Bulgaria appeals court acquits former Kremikovtzi executive on embezzlement charges

Sofia Court of Appeals confirmed, on November 13, a lower court’s ruling to acquit Alexander Tomov and three co-defendants on charges of embezzling 36 million leva (about 18.3 million euro) from Kremikovtzi steel mill and CSKA Sofia football club.

The three-judge appeal panel said it agreed with the Sofia City Court decision, which said that it found no proof of any embezzling in the evidence presented by prosecutors. The ruling can be appealed further at the Supreme Court of Cassation within a period of 15 days.

Tomov and three other people – former Finmetals director Bozhko Bonev, former CSKA chief executive Alexander Garibov and former Kremikovtzi board director Ivan Ivanov – were accused of embezzling 29 million leva from Kremikovtzi and 3.5 million euro from CSKA Sofia.

According to the prosecution, the four defendants appropriated Kremikovtzi plant property and real estate – a dumping ground for toxic and industrial materials and a dormitory, as well as stealing machinery and other equipment from the steel plant – to finance the acquisition of the football club.

Tomov was chief executive of Kremikovtzi and CSKA Sofia in 2005/09, when both were owned by Indian steel magnate Pramod Mittal. CSKA has since been sold three times (with Tomov acquiring the majority stake through a Luxembourg-based investment vehicle in 2013 and then selling it earlier this year after the club was relegated two divisions for failing to pay its overdue taxes) and Kremikovtzi went bankrupt.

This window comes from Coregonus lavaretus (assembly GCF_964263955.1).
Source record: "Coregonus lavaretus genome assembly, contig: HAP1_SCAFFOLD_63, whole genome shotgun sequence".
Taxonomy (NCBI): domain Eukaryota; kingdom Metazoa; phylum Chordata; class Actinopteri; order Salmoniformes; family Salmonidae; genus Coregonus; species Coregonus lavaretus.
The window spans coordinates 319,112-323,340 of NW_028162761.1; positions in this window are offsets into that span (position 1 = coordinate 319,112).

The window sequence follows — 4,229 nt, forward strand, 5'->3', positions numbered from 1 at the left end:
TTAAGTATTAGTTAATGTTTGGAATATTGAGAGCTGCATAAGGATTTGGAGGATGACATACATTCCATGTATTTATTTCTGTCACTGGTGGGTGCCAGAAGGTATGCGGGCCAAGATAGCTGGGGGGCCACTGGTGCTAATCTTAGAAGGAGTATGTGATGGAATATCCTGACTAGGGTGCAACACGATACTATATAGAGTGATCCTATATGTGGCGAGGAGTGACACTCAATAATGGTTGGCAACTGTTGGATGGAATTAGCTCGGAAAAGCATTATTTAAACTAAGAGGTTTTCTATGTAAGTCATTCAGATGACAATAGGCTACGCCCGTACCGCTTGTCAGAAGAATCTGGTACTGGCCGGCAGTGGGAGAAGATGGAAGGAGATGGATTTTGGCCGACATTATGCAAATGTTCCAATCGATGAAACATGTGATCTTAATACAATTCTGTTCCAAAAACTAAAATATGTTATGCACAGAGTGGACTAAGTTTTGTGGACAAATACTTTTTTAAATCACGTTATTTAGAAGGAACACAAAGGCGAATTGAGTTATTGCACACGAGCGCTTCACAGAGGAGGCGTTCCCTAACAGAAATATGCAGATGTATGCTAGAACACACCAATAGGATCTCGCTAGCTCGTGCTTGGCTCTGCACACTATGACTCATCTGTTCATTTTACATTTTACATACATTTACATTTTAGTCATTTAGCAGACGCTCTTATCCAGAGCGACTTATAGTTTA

The case against Tomov dates back to 2009 and he was previously sentenced, in January 2011, to nine years imprisonment, but the Sofia Court of Appeals later ordered a re-trial, finding that the presiding judge used “contradictory legal judgment for the same circumstances” in issuing the guilty verdict.

Tomov himself has always denied the embezzlement charges against him, insisting the case was politically-motivated and the end result of political pressure, as well as claiming that he and his co-defendants were being made scapegoats for the bankruptcy of Kremikovtzi – built in the 1960s, the plant was a flagship of Bulgaria’s industry during the communist era, but relied on imported ore and coal, which made it difficult for the plant to stay competitive on global markets and led to Kremikovtsi being declared insolvent in 2010.

(Justice Palace in Sofia. Photo: Klearchos Kapoutsis/flickr.com)



The Sofia Globe staff

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